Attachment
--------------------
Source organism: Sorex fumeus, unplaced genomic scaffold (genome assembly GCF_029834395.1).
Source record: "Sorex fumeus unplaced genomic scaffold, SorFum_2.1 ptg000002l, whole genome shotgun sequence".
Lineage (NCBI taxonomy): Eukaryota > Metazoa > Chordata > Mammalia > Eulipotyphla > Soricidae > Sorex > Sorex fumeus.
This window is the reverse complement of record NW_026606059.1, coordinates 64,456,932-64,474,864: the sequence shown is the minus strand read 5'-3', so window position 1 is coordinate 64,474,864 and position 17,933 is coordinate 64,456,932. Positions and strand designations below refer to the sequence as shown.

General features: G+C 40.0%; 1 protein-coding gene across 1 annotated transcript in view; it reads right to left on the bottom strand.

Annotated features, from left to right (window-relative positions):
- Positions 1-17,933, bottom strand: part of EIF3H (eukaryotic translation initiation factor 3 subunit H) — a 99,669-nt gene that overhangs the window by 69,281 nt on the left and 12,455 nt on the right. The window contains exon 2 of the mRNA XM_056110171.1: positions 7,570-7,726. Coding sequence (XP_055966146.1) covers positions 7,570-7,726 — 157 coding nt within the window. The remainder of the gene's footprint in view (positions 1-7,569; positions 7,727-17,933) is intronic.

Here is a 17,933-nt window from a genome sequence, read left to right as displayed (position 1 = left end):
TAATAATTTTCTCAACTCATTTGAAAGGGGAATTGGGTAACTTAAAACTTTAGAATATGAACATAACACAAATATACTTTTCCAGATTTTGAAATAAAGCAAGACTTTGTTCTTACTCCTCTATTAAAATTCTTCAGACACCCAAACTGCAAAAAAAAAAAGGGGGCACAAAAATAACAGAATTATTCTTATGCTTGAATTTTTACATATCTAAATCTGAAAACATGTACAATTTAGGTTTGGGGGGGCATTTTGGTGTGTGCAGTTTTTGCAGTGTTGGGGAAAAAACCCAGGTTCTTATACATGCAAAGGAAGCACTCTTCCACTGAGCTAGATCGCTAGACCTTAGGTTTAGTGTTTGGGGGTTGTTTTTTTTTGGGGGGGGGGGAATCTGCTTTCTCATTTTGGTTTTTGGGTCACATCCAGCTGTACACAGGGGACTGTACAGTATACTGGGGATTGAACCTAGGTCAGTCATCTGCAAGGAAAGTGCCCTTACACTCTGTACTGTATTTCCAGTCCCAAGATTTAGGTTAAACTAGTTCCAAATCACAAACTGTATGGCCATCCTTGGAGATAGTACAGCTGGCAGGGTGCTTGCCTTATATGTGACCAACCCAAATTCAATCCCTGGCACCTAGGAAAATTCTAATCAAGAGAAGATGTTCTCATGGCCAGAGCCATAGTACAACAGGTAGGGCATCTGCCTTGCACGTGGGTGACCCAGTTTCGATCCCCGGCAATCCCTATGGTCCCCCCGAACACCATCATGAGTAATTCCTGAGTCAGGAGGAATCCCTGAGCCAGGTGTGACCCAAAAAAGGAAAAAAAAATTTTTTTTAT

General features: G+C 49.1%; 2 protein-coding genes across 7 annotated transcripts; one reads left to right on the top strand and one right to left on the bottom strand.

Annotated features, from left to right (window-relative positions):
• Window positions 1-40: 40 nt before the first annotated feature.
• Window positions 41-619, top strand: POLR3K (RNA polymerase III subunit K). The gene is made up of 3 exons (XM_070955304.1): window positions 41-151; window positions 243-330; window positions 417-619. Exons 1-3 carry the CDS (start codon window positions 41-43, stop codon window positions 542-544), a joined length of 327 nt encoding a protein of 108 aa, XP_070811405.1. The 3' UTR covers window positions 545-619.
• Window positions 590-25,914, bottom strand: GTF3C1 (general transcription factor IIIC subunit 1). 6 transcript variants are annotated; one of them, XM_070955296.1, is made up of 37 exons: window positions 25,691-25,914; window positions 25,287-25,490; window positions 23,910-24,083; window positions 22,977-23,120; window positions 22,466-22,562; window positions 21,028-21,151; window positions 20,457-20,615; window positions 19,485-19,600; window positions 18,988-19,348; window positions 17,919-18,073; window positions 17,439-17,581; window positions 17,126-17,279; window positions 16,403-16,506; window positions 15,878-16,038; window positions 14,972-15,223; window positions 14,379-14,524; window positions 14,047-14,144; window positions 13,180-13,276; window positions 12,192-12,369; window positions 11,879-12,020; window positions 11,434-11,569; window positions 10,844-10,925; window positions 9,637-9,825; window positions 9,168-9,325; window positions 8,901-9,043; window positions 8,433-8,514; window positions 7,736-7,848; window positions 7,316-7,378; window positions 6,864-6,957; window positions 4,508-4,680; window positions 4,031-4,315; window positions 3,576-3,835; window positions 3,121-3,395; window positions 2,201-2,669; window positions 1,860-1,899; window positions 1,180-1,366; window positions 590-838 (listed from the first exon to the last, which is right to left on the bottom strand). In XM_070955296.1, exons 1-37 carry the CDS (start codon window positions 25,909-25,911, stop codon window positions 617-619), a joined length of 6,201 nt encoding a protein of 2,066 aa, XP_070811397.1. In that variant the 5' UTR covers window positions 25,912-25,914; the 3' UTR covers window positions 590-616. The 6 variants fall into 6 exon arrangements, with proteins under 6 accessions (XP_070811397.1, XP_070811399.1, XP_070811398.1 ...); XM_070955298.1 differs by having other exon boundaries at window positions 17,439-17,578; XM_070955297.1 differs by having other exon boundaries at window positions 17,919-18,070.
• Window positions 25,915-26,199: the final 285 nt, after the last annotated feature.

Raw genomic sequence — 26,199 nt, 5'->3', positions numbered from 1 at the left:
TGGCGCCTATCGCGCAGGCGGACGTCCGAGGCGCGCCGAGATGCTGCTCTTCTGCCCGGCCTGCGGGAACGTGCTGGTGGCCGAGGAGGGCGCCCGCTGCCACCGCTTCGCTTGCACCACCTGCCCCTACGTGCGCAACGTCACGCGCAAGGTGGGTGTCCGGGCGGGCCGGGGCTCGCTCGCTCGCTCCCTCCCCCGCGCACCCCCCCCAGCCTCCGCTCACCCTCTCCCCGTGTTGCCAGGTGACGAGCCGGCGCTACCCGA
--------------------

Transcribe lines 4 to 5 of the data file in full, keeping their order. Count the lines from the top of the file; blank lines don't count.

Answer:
This window is the reverse complement of record NW_026606059.1, coordinates 64,456,932-64,474,864: the sequence shown is the minus strand read 5'-3', so window position 1 is coordinate 64,474,864 and position 17,933 is coordinate 64,456,932. Positions and strand designations below refer to the sequence as shown.

General features: G+C 40.0%; 1 protein-coding gene across 1 annotated transcript in view; it reads right to left on the bottom strand.